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Many transfer students cite affordability as a driving concern. Given some of the unknowns for transfer students—such as which institution they will move to and how many of their credits will apply to program completion—it’s sometimes difficult to estimate what a bachelor’s degree will cost. The University of Arkansas’ new transfer scholarship program seeks to address these challenges.

The Arkansas Transfer Achievement Scholarship (ATAS), rolled out in fall 2019, has shown incredible growth, particularly among students from low-income and underrepresented backgrounds, including first-generation students. The scholarship pays the difference between the U of A’s base tuition hourly rate and the current base hourly rate at the two-year institution. So the student pays the same tuition at the U of A that they did at the two-year college. In the 2021–22 academic year, the award ranged between $121.51 and $186.51 per credit hour.

What Does ATAS Look Like?

To be eligible, students must be Arkansas residents who have completed an associate of arts, associate of science or associate of arts in teaching at one of the seven participating colleges and enroll at the U of A in an on-campus, undergraduate degree program the semester immediately following degree conferment. The award can be renewed for as many as 10 semesters, as long as students are continuously enrolled (full- or part-time) and stay in good academic standing.

Participating Colleges
  • University of Arkansas Community College at Batesville
  • University of Arkansas—Cossatot Community College
  • University of Arkansas at Morrilton
  • University of Arkansas Rich Mountain Community College
  • University of Arkansas—Pulaski Tech
  • University of Arkansas at Hope-Texarkana
  • Phillips County Community College of the University of Arkansas

An Emphasis on Outreach and Recruitment

To announce the program, we partnered with registrars at participating system schools to share directory information for students with 45 hours or more or who had applied for graduation. Many schools have created information sheets for their students, and that contact information comes straight to the U of A’s Transfer Central office in admissions for follow-up. In 2020–21, an admission’s graduate assistant was on-site at one location to discuss the program with prospective students, and we are scheduled for more such visits in the future.

Other promotion channels include special webinars, attending orientation/welcome events for new students at two-year system schools and fliers customized for each school, in addition to regular recruitment efforts like visits and college fairs.

We’ve also presented to representatives from community college partners, such as faculty and advisers, to further promote transfers in the state. As we had done before the pandemic, we are again visiting their campuses and hosting transfer connections events on our sister campuses. Additionally, we have shared information about this innovative program at the Arkansas Community Colleges annual conference, the National Institute for the Study of Transfer Students annual conference and the Southern Association of Collegiate Registrars and Admissions Officers.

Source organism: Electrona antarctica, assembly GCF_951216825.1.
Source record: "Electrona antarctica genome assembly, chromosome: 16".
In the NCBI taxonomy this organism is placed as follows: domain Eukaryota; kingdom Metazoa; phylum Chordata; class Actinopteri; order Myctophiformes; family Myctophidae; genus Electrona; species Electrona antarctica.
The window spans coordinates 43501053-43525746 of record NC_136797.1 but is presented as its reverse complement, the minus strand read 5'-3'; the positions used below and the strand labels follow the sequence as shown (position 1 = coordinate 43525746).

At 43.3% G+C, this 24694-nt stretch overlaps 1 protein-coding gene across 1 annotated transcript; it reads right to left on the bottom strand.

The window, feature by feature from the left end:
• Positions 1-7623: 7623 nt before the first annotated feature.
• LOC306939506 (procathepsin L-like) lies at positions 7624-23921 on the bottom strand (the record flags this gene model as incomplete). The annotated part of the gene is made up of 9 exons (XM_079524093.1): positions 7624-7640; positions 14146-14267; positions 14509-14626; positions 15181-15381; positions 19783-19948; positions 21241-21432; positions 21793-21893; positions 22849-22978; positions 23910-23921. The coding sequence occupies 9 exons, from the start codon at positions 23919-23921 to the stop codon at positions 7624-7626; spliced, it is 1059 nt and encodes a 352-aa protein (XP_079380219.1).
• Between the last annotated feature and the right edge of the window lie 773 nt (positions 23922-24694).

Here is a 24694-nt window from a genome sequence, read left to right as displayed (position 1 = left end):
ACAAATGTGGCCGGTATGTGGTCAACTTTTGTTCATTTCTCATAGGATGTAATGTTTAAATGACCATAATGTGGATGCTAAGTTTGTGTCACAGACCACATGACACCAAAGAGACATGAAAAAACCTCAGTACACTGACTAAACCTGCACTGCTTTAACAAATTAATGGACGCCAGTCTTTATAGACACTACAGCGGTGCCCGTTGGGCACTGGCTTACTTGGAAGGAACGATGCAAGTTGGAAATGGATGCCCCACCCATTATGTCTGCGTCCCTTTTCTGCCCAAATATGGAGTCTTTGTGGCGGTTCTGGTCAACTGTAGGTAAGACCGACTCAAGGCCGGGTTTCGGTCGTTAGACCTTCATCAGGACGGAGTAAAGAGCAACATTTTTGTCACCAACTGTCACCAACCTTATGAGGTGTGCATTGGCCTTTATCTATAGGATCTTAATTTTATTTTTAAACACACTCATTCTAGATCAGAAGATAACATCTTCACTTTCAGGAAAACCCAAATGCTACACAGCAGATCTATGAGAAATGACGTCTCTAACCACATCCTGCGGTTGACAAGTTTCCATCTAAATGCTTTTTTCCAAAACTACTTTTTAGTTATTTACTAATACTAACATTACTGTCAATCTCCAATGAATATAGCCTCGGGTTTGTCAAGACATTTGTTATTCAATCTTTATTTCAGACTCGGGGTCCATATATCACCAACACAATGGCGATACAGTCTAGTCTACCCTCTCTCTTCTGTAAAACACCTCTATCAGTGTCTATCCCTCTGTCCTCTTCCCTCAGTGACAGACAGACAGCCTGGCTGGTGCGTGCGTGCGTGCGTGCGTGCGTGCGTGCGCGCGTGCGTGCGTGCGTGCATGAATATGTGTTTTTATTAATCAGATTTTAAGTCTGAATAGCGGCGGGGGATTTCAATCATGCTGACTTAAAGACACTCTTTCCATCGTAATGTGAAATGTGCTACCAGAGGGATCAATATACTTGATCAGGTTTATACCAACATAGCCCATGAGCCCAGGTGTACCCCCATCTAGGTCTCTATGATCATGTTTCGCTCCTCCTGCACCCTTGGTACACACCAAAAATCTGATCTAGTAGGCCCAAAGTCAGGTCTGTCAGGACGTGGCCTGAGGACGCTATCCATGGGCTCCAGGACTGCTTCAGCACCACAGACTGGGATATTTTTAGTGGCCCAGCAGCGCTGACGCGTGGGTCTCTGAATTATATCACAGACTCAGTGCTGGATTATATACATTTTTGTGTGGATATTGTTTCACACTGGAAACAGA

Impact on Equity and Outcomes

These outreach efforts have been successful. Following ATAS’s launch in May 2019, the number of applications, admissions and enrollments from the seven participating schools in the U of A system has grown significantly. By spring 2022, more students from these schools enrolled than had applied prior to the announcement.

New transfer applicants, admits and enrolls from UA system two-year schools. Bar chart shows rising numbers from 2015-16 to 2021-22.

Though we only have a small sample size so far—3,617 total transfer enrollments, with 101 being ATAS recipients (fall 2019–spring 2021)—we can see some general takeaways:

  • The program is growing rapidly: in fall 2019, 11 percent of transfer students from Arkansas with an associate degree were ATAS students. In fall 2020, that number was 40 percent.
  • The program is widely adopted by first-generation students: 61 percent of ATAS students are first generation compared to 44.8 percent of all new transfers.
  • Students of color are well represented: 33.6 percent of ATAS recipients are students of color, compared to 30.9 percent of all new transfers.
  • The program is being adopted among low-income students: 36.6 percent of ATAS students are Pell eligible compared to 17.1 percent of all new transfers.
  • First-year retention rates are slightly higher among ATAS students—a two- to four-point increase

In looking at year to year, from fall 2019 to fall 2020:

  • Retention improved among ATAS students (and those with an associate degree), even while it fell for all new transfers.
  • The percentage of ATAS students who belong to an underrepresented group compared to those in-state students with an associate degree grew faster than the underrepresented rate among all new transfers.
  • The same growth was seen for Pell-eligible and first-generation students.
  • Entering GPA decreased among ATAS students and all new transfers, but it rose among those from Arkansas and those with an associate degree.

Beyond numbers, the ATAS has inspired six new academic agreements with system schools with more on the way.

This transfer scholarship program has shown incredible growth, provided exceptional opportunities for a wider pool of students, and increased student success among the transfer population. By addressing affordability and creating a bridge between two-year programs in our system to the University of Arkansas system’s flagship institution, ATAS is moving the state toward its goal of increasing college degree attainment among Arkansans.

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